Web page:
Narrato’s user-interface is simple, uncluttered black text on white background. Don’t look for too much color from here on though. Set up your account with an email and a password for security. I know, its pretty light-weight, but it is security. On the first entry page, pressing the down arrow in the left corner opens the main menu consisting of user-customizable icons. Day-by-Day (calendar) opens to your on-going journal entries with the most recent up top (thank you!). It also shows where you are (town), the temp plus the weather, and a few navigational tips. If you had added an avatar in the account set-up your little clip art or picture would be viewable here, too. Clicking the down arrow again brings back the menu which also includes Journals (notebook), Settings (gears), the Store (ribbon) and About (question mark inside a circle). I usually hit up the Settings immediately to see just how much customization can be done, and it was adequate. Setting the temp to Fahrenheit, as opposed to Celsius or Kelvin (really?) led me on a Wikipedia chase to hunt down Kelvin and make sure it wasn’t an R&B music artist from the 70’s. But that’s just me.
By tapping the thought bubble in the row at the bottom of the screen, the app begins by adding a new entry area. The journalist is presented with two icons in upper left screen. An X to close, and a keyboard, which offers, strangely, a scrolling calendar. Tap on the blank page and begin entering text. We were instructed to tap and hold to edit the entry, but that’s not completely accurate. It’s more like tap and a little longer hold and then release. Post actions include edit, rejournal (shows you any other journals you might be keeping so you can “rejournal”), delete or cancel. Tap on an entry and it opens the date with a gradient background. There’s so much more that could be done with that. Saving an entry is a simple click on the check mark.
To encourage you to begin writing, they offer a few motivational questions like, “What are you thinking about?” More of these and not repeating them everyday would make me smile. Using photos is heavily encouraged to “add more context to the memories”. How to get to them is noted below. However, there is no landscape orientation available for either photos or your text entries. The dreaded emotion icon requests that you tell the app how you’re feeling, but it can be skipped, and I did. And the last graphic represents locations if you choose to add them. The app pulls up a map powered by FourSquare, hones in on your GPS and offers a number of “near you” businesses. I found it helpful as I’m new to my neighborhood.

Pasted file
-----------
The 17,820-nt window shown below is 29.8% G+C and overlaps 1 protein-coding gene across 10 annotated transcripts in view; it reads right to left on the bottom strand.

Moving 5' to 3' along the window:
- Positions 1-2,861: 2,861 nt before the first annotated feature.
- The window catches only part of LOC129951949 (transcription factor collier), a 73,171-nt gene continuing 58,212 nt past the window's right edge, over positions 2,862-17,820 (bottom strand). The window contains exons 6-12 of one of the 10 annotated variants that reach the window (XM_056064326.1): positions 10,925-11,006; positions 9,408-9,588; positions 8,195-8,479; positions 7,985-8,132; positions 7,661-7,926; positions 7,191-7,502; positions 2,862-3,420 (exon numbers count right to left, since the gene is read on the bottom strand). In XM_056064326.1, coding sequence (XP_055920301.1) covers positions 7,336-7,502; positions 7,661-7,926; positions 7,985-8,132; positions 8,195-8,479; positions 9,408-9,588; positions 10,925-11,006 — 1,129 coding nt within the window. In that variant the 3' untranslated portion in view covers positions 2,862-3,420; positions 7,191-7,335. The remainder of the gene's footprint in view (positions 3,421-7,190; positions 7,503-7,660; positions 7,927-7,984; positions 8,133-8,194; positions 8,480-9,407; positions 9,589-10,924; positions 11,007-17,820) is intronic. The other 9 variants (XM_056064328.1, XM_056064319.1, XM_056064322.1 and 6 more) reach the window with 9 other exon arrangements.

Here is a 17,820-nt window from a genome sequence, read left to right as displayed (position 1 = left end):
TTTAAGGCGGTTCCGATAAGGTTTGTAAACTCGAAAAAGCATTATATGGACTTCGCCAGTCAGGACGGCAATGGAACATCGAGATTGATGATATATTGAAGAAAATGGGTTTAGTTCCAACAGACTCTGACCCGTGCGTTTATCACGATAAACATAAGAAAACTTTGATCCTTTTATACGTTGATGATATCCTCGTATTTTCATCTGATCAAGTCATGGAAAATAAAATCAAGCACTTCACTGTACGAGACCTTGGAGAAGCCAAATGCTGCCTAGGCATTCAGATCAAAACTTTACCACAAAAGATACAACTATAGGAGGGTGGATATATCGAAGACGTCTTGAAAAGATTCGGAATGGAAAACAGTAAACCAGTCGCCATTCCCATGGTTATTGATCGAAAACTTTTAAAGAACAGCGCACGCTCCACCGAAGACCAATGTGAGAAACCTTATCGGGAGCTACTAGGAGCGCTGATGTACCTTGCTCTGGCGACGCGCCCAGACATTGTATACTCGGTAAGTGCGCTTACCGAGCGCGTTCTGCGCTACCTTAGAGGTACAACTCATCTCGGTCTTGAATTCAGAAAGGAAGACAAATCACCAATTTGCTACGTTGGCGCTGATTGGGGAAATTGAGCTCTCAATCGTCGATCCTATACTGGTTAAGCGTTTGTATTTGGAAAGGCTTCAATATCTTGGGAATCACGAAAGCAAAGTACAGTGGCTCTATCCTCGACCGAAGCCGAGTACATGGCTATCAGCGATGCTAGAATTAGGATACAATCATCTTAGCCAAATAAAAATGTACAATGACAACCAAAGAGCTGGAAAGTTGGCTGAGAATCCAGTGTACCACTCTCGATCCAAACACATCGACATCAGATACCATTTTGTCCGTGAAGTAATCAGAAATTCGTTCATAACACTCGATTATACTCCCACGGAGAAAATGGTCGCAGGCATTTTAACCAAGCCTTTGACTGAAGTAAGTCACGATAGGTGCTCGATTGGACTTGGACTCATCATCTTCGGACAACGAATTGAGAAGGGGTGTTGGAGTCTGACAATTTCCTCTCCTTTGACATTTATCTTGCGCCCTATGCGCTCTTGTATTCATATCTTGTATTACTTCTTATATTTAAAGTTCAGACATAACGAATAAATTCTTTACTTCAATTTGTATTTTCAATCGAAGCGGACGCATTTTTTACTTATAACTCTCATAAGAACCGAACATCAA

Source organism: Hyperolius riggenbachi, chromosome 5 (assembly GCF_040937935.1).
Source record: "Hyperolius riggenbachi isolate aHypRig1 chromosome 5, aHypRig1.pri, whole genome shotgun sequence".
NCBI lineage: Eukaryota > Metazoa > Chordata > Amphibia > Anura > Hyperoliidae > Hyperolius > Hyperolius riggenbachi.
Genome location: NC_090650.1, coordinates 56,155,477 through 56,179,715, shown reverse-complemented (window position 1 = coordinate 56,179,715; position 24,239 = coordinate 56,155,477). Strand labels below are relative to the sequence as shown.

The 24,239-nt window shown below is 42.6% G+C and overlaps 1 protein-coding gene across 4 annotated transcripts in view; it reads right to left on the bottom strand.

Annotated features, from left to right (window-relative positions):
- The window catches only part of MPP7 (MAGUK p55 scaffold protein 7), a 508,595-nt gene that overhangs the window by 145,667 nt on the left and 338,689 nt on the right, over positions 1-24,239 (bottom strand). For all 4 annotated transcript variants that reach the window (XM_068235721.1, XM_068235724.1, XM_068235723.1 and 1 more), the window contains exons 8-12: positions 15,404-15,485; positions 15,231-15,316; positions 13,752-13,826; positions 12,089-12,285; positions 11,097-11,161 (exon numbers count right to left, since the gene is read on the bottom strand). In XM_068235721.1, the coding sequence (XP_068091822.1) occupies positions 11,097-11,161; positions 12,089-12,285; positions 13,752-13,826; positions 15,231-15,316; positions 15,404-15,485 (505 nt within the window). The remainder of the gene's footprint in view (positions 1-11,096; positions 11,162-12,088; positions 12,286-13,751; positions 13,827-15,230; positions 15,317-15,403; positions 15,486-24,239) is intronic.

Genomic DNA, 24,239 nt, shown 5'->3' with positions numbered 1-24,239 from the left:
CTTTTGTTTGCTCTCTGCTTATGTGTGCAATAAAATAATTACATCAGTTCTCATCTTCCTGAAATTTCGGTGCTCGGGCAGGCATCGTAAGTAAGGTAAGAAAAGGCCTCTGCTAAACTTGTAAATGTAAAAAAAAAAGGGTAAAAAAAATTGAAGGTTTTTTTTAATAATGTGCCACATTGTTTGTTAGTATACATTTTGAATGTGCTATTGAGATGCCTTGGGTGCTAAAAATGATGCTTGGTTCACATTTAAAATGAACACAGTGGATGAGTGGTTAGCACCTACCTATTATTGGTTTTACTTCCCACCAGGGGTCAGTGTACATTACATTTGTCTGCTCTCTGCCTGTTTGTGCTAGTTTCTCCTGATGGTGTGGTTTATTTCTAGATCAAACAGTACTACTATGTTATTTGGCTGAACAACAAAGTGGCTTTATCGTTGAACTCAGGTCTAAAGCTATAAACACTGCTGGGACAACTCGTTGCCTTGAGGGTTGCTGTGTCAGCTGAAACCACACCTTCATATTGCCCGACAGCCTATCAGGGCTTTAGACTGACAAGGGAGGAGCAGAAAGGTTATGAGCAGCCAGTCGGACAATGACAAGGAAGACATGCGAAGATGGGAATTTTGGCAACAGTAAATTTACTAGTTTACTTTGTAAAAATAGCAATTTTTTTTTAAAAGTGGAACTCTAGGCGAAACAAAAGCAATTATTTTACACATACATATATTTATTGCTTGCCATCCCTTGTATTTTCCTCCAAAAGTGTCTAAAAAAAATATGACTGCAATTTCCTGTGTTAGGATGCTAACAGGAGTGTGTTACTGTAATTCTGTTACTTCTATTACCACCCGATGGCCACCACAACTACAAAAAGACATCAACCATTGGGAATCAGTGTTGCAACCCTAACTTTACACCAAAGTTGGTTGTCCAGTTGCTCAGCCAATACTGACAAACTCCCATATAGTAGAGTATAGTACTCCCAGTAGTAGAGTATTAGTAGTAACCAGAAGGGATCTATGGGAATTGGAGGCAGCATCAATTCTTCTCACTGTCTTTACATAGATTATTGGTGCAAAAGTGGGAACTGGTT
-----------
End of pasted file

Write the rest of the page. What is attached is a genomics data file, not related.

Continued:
The Lifestream, the actual heart of the journaling app, is an area accessed by tapping three little blue dots in the Day-to-Day feature’s upper right corner. It is the place where all “your activities come together as they happen.” It is very similar to the automated journaling movement that Everyday Timeline popularized a year ago. You can connect to social networking like Foursquare, Twitter and Instagram. FaceBook addicts, your day is coming. Narrato developers seem to think that pulling in your content from any of these social networks gives you more to write about. I seem to do just fine, thank you, without any of them. Below the social sites add-on, are all the photos from your iPhone’s Camera Roll. There is no access to your photo library.
Narroto is able to be backed up via the www.narrato.co website where you can download your data files though I couldn’t get them to open in DropBox or DocsToGo. As a secondary resource, the app claims to also back up to iCloud. Now they just need to tell us which one so it can be accessed from offline or online. Email exporting will be my backup of choice until later versions appear. There is no search feature – not by date, tag or image. Got to have that. My last complaint, I promise, is that the Help area is more to help the developers via user suggestions than to solve user issues.
I suspect that the Narrato developers are already hard at work fixing these assorted, but fairly important, concerns for the next release. I like it. Really. I do. Add some color, a search feature, better export and back up amenities and I’m there. I’m just not there yet. And Narrato isn’t quite there yet either.
Marianne Jelley is an IOS/OS staff writer for EasyJournaling.com, a college instructor, seminar facilitator, a recent divorcee´ (again), a voracious reader, the mother of three grown sons and grandmother to her 3 grand-girls. She and her Jack Russell Terrier, Tucker, live on the Long Island Sound, in Connecticut.